Posted by: C.R. Mooney | August 4, 2012

Google Books Sued $750 a Book. “Fair Use” or Copyright Infringement?

About eight years ago Google started Google Books determined to make every book in print available to the public. So under the guise of “fair use” they have been going to libraries and scanning millions of books and making them available for free online.

The Authors Guild took offense to their work being distributed without compensation and have sued Google for $750 a book.

So I ask you, does this, as Google believes, fall under “Fair use” and the betterment of mankind? Or is this another case of Google overstepping its bounds by violating copyright regulations?

Here’s Bloomberg the article that brought this to bear:

Google Should Pay $750 a Book, Authors Say in E-Book Suit

Authors suing Google Inc. (GOOG) over the digitizing of books asked a judge to order the company to pay $750 a book for illegal copying and distribution of their works, according to a court filing today.

Google is being sued over its plan, announced in 2004, to scan millions of books from public and university libraries to provide snippets of text to people who use its Internet search engine. A Manhattan federal judge in May rejected Google’s argument that lawsuits by the Authors Guild and the American Society of Media Photographers should be dismissed because the groups lacked standing to sue for copyright infringement.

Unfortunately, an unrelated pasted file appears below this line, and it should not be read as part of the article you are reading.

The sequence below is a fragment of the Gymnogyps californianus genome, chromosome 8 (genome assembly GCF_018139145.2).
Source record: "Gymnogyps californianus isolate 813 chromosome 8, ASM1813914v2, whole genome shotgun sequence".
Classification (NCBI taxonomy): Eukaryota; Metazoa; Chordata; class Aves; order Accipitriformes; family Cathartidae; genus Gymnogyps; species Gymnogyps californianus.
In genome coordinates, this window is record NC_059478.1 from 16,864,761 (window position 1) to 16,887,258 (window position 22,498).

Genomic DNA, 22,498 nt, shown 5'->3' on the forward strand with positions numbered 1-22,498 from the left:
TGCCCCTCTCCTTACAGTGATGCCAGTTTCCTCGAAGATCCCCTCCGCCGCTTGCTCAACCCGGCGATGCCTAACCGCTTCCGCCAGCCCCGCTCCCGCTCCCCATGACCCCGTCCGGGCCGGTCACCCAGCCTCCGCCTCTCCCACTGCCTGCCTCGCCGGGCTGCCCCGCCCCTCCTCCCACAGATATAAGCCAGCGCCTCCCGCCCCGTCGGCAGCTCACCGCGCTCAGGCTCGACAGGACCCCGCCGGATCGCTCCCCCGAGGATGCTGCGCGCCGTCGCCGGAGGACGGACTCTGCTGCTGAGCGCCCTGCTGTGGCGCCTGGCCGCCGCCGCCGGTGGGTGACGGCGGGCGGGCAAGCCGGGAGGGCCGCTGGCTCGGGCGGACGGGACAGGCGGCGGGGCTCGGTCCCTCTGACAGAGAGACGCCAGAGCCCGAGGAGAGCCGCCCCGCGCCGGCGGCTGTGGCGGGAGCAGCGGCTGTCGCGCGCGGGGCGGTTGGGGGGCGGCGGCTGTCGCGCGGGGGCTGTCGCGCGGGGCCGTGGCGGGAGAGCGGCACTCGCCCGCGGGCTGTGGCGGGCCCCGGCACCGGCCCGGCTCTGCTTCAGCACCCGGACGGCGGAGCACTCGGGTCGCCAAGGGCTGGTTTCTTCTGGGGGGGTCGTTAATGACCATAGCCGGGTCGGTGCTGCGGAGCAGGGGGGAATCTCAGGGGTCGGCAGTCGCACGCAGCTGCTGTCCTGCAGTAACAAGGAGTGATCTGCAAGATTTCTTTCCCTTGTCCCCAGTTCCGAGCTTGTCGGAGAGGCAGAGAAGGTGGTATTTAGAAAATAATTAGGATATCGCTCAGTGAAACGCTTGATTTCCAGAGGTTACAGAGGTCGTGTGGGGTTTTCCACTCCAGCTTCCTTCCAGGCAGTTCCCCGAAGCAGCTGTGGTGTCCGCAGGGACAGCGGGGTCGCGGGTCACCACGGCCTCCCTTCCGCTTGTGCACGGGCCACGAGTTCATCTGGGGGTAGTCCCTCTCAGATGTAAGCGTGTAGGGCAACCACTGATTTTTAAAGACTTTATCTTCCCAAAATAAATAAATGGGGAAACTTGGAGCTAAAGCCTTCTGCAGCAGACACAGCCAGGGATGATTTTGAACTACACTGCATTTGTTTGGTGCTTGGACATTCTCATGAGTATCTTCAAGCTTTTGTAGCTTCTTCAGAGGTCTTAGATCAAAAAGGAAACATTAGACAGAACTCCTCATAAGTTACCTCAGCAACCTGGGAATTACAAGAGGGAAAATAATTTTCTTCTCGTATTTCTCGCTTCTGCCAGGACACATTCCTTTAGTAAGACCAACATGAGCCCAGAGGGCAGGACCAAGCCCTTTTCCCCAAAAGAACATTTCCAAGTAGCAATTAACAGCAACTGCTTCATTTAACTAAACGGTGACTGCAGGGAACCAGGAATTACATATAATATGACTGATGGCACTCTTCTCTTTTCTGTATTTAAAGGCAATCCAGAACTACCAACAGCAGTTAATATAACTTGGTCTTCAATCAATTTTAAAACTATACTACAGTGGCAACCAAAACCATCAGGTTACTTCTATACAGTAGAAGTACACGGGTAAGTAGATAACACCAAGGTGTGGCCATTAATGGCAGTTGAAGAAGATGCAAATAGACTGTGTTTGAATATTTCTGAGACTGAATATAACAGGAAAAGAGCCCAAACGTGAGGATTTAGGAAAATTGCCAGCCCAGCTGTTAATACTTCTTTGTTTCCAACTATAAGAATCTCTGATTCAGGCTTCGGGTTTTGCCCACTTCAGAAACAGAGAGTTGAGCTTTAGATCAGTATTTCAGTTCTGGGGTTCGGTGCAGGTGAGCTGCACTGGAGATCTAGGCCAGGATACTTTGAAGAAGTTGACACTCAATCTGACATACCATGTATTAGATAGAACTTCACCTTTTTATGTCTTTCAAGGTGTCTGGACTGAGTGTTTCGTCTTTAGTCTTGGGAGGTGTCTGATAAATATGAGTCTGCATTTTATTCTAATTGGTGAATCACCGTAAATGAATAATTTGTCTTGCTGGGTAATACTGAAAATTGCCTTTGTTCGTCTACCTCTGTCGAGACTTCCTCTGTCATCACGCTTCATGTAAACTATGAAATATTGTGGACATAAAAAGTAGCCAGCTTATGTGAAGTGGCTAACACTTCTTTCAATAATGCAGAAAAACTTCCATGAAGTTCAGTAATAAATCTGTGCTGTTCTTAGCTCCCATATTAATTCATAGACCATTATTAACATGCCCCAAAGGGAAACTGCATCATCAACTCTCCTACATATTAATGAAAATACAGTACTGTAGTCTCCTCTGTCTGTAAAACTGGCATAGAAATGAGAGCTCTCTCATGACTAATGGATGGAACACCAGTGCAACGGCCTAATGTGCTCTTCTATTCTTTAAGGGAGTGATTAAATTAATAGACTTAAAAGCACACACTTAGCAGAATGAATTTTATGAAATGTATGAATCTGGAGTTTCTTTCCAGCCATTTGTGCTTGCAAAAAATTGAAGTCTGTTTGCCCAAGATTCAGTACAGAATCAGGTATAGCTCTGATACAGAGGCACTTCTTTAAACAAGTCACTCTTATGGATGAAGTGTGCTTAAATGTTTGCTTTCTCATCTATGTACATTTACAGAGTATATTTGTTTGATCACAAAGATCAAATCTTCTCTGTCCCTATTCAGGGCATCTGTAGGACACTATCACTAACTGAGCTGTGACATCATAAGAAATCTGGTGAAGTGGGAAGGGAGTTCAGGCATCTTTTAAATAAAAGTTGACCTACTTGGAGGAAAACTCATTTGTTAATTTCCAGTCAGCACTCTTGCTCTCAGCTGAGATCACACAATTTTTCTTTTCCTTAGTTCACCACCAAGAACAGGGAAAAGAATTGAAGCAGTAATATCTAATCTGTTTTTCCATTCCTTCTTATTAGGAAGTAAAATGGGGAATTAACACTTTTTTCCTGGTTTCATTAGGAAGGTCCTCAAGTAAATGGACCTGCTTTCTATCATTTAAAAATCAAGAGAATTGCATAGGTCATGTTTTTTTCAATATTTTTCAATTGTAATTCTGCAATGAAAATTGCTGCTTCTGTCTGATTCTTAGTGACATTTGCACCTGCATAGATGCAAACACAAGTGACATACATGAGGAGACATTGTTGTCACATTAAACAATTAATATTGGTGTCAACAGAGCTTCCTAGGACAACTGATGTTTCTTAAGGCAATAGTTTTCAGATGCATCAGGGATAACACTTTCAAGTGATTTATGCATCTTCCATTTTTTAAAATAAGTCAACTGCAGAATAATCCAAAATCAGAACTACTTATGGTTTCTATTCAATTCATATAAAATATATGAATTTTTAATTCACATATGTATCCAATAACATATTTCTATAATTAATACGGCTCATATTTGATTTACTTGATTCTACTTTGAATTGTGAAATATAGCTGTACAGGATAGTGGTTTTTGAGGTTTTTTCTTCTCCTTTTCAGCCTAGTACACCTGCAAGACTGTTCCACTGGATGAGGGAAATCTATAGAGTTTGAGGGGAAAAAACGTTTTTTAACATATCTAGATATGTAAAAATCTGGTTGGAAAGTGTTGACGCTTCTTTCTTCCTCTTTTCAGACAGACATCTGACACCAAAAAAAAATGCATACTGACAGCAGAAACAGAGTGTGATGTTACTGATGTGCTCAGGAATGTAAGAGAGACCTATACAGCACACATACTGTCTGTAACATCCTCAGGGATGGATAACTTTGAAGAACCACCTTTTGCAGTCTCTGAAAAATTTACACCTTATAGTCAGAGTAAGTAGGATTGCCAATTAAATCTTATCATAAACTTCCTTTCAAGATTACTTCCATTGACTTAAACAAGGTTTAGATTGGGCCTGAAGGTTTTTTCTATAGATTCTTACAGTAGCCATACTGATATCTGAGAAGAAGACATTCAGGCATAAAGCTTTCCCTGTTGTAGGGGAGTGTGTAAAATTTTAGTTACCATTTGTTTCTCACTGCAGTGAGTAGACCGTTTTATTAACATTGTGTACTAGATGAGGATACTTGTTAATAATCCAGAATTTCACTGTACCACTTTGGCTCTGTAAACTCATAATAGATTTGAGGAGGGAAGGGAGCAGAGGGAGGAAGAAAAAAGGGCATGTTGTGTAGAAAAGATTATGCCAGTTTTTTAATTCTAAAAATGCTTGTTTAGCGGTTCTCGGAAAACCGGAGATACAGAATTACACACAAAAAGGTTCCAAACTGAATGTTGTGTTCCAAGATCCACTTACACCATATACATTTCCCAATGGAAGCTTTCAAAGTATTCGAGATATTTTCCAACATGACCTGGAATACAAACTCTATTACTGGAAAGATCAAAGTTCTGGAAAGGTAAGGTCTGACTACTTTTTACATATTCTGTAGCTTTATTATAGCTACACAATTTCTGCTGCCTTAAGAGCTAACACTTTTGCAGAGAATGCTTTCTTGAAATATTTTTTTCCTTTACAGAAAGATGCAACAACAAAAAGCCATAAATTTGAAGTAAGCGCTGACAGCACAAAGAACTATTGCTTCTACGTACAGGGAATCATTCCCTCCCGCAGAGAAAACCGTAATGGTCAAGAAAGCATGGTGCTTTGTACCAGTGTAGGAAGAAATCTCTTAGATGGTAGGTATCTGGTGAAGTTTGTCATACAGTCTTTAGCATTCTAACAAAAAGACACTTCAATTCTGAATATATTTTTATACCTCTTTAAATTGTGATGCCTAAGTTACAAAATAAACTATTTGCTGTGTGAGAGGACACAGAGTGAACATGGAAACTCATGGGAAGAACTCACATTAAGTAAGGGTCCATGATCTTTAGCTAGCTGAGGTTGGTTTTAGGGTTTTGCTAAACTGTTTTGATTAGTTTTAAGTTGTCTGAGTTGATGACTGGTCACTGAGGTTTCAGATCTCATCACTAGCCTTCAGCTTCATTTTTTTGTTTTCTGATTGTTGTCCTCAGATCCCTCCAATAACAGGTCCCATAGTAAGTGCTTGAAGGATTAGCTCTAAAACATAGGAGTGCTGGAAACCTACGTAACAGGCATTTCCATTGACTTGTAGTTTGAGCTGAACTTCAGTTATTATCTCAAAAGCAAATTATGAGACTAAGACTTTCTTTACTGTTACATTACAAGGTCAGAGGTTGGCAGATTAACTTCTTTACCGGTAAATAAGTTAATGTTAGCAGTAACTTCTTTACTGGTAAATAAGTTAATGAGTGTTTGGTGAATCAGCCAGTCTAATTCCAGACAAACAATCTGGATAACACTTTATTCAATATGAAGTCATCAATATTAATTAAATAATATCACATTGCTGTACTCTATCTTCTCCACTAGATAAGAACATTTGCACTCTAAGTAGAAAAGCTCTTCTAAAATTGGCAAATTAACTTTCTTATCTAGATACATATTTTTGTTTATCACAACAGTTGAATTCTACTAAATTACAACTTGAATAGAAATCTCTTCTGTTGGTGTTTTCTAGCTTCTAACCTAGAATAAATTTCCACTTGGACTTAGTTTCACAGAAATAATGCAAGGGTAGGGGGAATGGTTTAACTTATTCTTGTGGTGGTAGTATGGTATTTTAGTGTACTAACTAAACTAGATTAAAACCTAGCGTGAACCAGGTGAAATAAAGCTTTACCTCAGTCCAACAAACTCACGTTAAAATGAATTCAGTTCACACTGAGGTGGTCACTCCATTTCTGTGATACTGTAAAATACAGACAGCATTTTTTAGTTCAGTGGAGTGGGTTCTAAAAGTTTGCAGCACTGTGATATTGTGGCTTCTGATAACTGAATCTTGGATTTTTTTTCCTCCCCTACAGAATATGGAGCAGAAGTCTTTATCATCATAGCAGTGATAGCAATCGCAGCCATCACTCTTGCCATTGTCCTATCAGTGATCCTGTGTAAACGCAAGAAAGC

The Authors Guild today asked the judge for a ruling in its favor on three legal issues, one of which is a claim for damages of $750 a book. The guild also says it wants a ruling that copying books isn’t a “fair use” under copyright law, as Google has said it will argue.

Last month, Mountain View, California-based Google sought dismissal of the Authors Guild’s suit, arguing that authors benefit from the project because their books can be more readily found, bought and read, while the public gains “increased knowledge.”

University Libraries

Google said in a February filing that it has scanned more than 20 million books, and that Web users can see excerpts in English from more than 4 million of them. The project began with the digitizing of books from the libraries of the University of Michigan, Harvard University, Stanford University, Oxford University and the New York Public Library.

The Authors Guild, individual authors and publishing companies sued in 2005, claiming Google hadn’t sought authorization from the owners of the digitized works.

Besides the guild, the plaintiffs include authors Joseph Goulden, Betty Miles and Jim Bouton, the former New York Yankee who wrote “Ball Four.”

The authors’ case is Authors Guild v. Google, 05-08136, and the visual artists’ case is American Society of Media Photographers v. Google, 10-cv-02977, U.S. District Court, Southern District of New York (Manhattan).

To contact the reporters on this story: David Glovin in New York federal court at dglovin@bloomberg.net;

To contact the editor responsible for this story: Michael Hytha at mhytha@bloomberg.net


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